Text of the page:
22 September 2017Last updated

Features | People

Ask the expert: should I worry about my mole?

I recommend you get an excisional biopsy done for the mole on your cheek

Dr Ikramullah Al Nasir
29 Mar 2016 | 11:42 am

I’m a 39-year-old woman of Polish origin. I have a dark beauty spot, or a mole as doctors have described it, on my right upper cheek. Over the past six months it has started showing some changes in colour, shape and size. Should I be worried?

Without any intention of scaring you, I want you to know that not all moles can be considered beauty spots. 
In many cases they have taken a nasty path, with negative changes in their cellular characteristics and resulting in malignant melanoma – a type of skin cancer that’s fatal if not detected and treated early. I suggest you consult an experienced dermatologist with special skill in diagnosis of malignant melanoma and other types of skin cancers.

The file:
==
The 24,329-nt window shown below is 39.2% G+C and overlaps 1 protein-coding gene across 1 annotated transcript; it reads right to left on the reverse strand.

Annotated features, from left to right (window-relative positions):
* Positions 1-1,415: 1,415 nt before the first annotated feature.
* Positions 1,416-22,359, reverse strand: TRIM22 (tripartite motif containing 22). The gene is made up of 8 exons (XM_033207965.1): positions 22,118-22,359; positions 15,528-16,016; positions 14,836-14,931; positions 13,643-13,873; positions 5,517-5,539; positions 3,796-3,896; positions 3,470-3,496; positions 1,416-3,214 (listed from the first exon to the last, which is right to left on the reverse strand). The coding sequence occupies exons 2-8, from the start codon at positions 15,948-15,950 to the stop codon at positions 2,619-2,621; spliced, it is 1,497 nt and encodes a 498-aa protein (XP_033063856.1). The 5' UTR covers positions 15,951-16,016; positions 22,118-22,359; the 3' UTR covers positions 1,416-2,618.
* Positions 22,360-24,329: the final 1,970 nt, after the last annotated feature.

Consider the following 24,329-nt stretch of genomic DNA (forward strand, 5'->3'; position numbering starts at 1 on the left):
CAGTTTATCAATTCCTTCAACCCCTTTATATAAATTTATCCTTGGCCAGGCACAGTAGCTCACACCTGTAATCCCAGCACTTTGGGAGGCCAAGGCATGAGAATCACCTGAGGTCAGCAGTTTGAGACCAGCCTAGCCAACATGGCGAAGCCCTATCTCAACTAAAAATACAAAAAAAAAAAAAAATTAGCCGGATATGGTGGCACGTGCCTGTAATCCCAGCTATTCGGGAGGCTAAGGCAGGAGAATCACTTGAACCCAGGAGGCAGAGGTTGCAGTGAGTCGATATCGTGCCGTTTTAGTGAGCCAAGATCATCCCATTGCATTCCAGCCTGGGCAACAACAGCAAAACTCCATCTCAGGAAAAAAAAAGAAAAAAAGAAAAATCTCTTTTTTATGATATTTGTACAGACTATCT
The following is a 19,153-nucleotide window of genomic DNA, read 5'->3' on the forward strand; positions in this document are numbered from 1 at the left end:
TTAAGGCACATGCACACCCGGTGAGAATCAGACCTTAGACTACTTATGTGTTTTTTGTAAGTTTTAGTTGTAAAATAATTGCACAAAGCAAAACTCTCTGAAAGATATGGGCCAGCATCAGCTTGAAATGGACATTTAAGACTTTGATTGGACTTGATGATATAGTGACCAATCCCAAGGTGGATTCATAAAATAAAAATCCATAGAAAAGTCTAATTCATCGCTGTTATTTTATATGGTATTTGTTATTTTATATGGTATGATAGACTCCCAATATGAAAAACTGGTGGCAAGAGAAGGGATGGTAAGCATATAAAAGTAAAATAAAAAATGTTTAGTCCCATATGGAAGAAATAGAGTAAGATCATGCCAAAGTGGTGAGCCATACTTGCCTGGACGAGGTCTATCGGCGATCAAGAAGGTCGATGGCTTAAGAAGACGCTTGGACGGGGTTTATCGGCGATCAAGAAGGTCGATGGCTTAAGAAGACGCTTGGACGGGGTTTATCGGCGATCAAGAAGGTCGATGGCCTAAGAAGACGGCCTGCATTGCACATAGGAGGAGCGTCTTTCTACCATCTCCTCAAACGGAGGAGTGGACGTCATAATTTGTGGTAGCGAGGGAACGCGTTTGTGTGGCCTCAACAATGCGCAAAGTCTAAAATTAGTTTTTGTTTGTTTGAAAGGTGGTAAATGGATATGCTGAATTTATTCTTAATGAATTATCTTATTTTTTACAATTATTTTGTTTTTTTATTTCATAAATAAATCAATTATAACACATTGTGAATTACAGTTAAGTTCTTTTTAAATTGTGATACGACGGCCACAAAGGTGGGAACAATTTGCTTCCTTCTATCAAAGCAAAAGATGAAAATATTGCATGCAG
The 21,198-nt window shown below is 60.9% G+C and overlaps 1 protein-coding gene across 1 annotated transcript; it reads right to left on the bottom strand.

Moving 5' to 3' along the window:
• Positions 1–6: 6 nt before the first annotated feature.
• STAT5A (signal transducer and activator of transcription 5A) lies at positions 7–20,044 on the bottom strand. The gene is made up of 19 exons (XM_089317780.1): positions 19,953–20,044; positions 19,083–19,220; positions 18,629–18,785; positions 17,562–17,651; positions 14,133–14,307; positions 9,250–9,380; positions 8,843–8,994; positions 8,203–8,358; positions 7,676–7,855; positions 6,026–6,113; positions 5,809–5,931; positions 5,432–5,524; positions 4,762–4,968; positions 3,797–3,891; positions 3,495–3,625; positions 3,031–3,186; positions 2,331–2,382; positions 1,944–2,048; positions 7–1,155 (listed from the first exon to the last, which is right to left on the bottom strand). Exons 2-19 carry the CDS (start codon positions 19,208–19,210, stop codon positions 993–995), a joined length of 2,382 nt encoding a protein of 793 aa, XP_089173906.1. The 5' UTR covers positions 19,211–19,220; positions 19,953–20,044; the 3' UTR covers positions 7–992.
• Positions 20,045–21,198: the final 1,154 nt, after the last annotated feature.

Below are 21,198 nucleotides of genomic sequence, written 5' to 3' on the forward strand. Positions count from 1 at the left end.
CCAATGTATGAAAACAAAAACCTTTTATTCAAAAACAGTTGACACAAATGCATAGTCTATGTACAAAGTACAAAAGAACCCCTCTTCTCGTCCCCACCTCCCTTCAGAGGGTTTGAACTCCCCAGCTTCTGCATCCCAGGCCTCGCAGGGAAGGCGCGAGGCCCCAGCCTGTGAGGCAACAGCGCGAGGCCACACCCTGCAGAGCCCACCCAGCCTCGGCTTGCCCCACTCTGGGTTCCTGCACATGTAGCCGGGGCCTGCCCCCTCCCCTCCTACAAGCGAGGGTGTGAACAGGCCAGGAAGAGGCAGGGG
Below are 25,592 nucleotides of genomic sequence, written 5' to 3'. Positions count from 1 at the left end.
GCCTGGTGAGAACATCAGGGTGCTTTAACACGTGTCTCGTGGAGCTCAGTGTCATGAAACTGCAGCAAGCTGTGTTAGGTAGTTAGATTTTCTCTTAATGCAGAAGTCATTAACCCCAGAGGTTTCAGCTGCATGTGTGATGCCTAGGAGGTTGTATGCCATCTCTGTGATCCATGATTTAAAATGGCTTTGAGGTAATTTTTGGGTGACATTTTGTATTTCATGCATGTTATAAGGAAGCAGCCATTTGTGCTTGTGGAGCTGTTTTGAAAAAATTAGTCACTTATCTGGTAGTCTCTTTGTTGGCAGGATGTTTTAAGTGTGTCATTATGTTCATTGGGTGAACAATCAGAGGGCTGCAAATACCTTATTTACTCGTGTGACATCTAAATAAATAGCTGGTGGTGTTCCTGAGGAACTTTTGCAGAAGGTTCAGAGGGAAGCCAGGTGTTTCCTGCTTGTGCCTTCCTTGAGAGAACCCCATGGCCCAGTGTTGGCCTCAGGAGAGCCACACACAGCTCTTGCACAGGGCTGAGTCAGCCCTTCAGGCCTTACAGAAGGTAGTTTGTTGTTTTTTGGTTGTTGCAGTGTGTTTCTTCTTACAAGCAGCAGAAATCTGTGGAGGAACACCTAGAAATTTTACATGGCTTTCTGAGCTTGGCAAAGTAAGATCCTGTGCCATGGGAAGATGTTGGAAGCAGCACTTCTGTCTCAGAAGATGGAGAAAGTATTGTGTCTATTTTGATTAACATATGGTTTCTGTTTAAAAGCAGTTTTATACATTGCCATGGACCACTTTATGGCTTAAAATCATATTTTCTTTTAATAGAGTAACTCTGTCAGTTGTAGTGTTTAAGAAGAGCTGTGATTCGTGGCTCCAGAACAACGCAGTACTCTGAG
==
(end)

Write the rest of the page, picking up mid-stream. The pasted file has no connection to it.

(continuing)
You need to have a thorough screening – a head-to-toe examination – followed by specialised computerised mole-mappings. These are the most modern diagnostic modality, helping in early detection of any suspected melanoma. Never leave a clinically suspicious mole untreated.

I recommend you get an excisional biopsy done for the mole on your cheek. I seriously discourage partial sampling 
of a mole. At the same time, please get the rest of the moles on your body thoroughly examined and mole-mapped to determine their current suspicion index. These findings can be recorded and will be of great help for comparisons during your future follow-up assessments.

Finally, as a standard guideline, sun protection, either by avoiding prolonged sun exposure or by using an effective high-SPF sunblock should be a mandatory part of your daily routine to minimise risk of developing skin cancer.

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Dr Ikramullah Al Nasir

Dr Ikramullah Al Nasir

is a specialist dermatologist and founder and president of Dermacare Skin Health Services.